In some ways Bucks Fizz’ Eurovision triumph is pop’s equivalent of England’s 1966 World Cup win. It encouraged a certain complacency in the victorious nation, who began to convince themselves that not only was the competition eminently winnable but that this famous victory had established a formula for more. For passion, grit and English physicality read bubblegum, camp and dollybirds having their skirts whipped off. There the parallels break down. The subsequent failure to win the World Cup has become something festering, a cultural fixation in its own right that Popular will collide with in due course. Not winning the Eurovision Song Contest has only recently started to niggle in English minds, and the response is often that it’s not worth winning.

Dec 08

SHAKIN’ STEVENS – “This Ole House”

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#477, 28th March 1981

The last time “This Ole House” came up, a commenter on ILM quite rightly pointed out what I somehow hadn’t twigged – that it’s a song about dying. Of all songs on that theme, it’s surely one of the most stoical in its way – a joyful “whatever” in the teeth of advancing decrepitude. Liveliness was about all Shakin’ Stevens had going for him, but goodness he worked it.

Shaky sidesteps new wave and new pop and reaches back to the rock’n’roll revival that played such a part in the mid-70s’ charts. That had a cabaret tinge and so does he, but there’s an energy in his pastiche that – at this stage anyway – keeps it bearable. His other great advantage over fellow revivalists was knowing how to present that energy on video – on the clip for “This Ole House” he’s in perpetual motion and as the song cuts from room to room to roof it’s like Shaky’s dancing with the house itself.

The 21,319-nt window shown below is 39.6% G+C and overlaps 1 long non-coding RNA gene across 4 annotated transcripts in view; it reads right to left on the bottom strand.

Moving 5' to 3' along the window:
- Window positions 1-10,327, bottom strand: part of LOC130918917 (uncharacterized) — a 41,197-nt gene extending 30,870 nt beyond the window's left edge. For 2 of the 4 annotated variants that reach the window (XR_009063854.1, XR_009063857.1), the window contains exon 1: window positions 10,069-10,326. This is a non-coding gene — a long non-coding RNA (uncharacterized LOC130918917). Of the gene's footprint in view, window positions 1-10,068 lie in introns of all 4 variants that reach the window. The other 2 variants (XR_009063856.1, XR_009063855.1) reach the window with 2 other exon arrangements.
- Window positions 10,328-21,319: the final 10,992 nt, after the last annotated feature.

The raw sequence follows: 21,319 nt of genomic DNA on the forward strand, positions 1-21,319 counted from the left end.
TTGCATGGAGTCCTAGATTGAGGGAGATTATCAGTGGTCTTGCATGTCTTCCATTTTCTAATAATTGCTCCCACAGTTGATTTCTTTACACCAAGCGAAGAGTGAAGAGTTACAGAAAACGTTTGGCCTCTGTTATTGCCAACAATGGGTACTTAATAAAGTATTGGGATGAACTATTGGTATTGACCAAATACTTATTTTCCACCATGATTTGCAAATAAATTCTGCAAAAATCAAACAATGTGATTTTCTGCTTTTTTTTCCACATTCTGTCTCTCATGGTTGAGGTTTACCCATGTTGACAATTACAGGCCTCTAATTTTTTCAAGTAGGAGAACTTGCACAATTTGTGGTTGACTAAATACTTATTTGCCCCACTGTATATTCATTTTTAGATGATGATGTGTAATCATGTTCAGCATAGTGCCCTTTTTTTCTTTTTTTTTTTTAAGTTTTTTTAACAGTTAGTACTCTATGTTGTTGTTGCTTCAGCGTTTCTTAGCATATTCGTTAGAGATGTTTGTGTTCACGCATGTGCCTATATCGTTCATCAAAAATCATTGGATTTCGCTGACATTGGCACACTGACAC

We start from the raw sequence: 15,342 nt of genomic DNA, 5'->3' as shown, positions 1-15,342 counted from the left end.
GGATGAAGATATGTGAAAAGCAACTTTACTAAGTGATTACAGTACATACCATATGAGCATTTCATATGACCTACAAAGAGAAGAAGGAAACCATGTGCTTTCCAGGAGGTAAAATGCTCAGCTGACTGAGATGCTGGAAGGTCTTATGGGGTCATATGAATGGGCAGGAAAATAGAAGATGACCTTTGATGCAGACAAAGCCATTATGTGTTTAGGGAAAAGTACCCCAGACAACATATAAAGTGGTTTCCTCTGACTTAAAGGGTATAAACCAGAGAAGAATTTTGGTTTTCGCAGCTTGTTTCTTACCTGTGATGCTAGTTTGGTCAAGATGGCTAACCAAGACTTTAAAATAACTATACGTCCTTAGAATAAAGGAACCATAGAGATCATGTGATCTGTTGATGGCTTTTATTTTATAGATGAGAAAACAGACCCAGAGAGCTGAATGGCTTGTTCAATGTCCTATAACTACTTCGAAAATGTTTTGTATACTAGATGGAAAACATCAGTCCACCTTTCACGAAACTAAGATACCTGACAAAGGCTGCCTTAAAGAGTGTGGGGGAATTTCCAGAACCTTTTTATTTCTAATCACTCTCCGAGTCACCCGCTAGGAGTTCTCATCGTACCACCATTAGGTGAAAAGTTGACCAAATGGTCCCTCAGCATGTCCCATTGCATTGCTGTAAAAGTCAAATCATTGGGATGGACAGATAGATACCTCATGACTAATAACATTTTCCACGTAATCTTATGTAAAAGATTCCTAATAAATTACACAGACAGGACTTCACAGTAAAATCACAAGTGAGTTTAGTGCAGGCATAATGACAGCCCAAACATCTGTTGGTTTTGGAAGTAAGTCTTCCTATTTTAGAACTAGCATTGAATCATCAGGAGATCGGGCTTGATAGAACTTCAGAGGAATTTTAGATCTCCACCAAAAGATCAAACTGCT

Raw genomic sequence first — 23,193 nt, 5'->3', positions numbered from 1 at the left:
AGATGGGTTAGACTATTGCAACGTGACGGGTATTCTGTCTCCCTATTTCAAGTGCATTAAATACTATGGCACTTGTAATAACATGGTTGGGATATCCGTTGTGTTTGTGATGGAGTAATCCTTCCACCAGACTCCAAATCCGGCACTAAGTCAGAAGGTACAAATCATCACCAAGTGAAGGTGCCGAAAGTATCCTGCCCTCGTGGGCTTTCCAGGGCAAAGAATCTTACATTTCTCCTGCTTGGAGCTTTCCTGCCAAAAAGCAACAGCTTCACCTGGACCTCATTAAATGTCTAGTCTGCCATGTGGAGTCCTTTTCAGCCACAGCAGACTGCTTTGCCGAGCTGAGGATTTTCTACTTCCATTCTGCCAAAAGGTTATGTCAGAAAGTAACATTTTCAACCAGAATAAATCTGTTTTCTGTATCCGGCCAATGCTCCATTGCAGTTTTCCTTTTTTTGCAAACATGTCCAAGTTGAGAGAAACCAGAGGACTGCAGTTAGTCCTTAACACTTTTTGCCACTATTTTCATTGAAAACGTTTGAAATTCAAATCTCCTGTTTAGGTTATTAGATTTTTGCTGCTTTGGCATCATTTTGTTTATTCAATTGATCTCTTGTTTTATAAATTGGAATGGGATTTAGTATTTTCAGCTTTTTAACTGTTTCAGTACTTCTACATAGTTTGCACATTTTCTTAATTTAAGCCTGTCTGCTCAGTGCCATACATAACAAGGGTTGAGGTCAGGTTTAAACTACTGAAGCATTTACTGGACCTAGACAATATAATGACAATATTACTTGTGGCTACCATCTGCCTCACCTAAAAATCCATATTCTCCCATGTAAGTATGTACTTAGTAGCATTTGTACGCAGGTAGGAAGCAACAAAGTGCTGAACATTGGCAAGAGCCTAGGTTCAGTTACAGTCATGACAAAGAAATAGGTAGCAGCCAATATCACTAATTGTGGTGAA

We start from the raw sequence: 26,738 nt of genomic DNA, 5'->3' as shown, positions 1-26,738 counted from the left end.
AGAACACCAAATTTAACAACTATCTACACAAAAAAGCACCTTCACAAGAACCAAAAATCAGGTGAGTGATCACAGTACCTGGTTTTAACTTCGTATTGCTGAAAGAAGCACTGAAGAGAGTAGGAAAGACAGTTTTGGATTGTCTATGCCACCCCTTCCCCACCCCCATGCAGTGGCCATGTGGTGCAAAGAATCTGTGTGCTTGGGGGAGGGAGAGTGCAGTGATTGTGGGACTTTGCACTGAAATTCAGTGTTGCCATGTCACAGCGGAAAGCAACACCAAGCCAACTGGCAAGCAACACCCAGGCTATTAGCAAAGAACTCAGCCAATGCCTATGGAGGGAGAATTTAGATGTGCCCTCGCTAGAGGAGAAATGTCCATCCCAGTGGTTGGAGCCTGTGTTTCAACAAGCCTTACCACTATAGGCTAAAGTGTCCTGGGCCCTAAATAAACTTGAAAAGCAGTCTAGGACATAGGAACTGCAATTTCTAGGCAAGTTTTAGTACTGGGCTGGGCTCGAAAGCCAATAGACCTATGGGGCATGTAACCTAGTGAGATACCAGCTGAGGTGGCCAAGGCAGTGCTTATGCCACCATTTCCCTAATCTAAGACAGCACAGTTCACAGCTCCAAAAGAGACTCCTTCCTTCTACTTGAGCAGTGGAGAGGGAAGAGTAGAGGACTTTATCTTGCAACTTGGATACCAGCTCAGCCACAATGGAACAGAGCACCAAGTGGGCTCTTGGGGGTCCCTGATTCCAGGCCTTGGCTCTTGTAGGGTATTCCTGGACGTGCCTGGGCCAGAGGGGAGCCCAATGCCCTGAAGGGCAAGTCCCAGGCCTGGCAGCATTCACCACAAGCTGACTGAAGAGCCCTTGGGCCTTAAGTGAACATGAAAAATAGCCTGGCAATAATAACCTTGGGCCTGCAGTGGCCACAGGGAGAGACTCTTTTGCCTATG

Dec 08

ROXY MUSIC – “Jealous Guy”

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#476, 14th March 1981

A band who helped define the 70s cover a song from the 70s by a man who barely outlived the 70s – and yet the cool precision of “Jealous Guy” makes it a recording utterly of the 1980s. The record’s attention to clinical detail seems to will compact discs into being: every instrument is perfectly, unhurriedly placed. Synthesiser washes like marble tiles; thick brushstrokes of guitar; the thread of whistling that plays the song out – “Jealous Guy” is immaculate.

Dec 08


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#475, 21st February 1981

The extended artist credit is a giveaway: Aussie origins or no, this is a music hall number – perhaps the last such to get to No.1, complete with comical national caricature and audience participation. On record, the all-join-in section demolishes the song’s momentum, turning it into a chore. On screen, blackboard at the ready, Dolce made more sense, and at the time “Shaddap You Face” was a welcome relief after two months of piety. But almost anything would have been.

People upset that Ultravox were kept from the top by this have a good case: for a start, “Vienna” is a great deal funnier. The laughs in Joe Dolce arrive from i. the deathless comic value of a mock Italian accent, ii. the joy of yelling “Shaddap-a you face!”. I can vouch for ii, having submitted it to continuous testing that spring, but it’s not a gag whose appeal has crossed the gulf of years.

Dec 08


FT + Popular58 comments • 3,092 views

#474, 7th February 1981

A basis purely in sales makes the UK chart faster-moving than playlist-led equivalents, and more responsive to the pleasures of any niche large enough to hit its thresholds. It’s a combination of that and the BBC’s dominant media position that has made caring about it such a British disease. But its calibrations are fragile – the Top 40 is easily knocked off-course by events. It would take a few more years for the mechanism to appear by which non-pop news and the charts could link up: Lennon’s death was a massive story but also still a pop event, so it was pop which felt its impact most. To a fan, the procession of Lennoniana at the top end of the charts was dignified and just. To a kid who’d only just started to fall for pop, it was like the Top 40 was simply broken: week upon week of this hairy guy wandering round a big white house.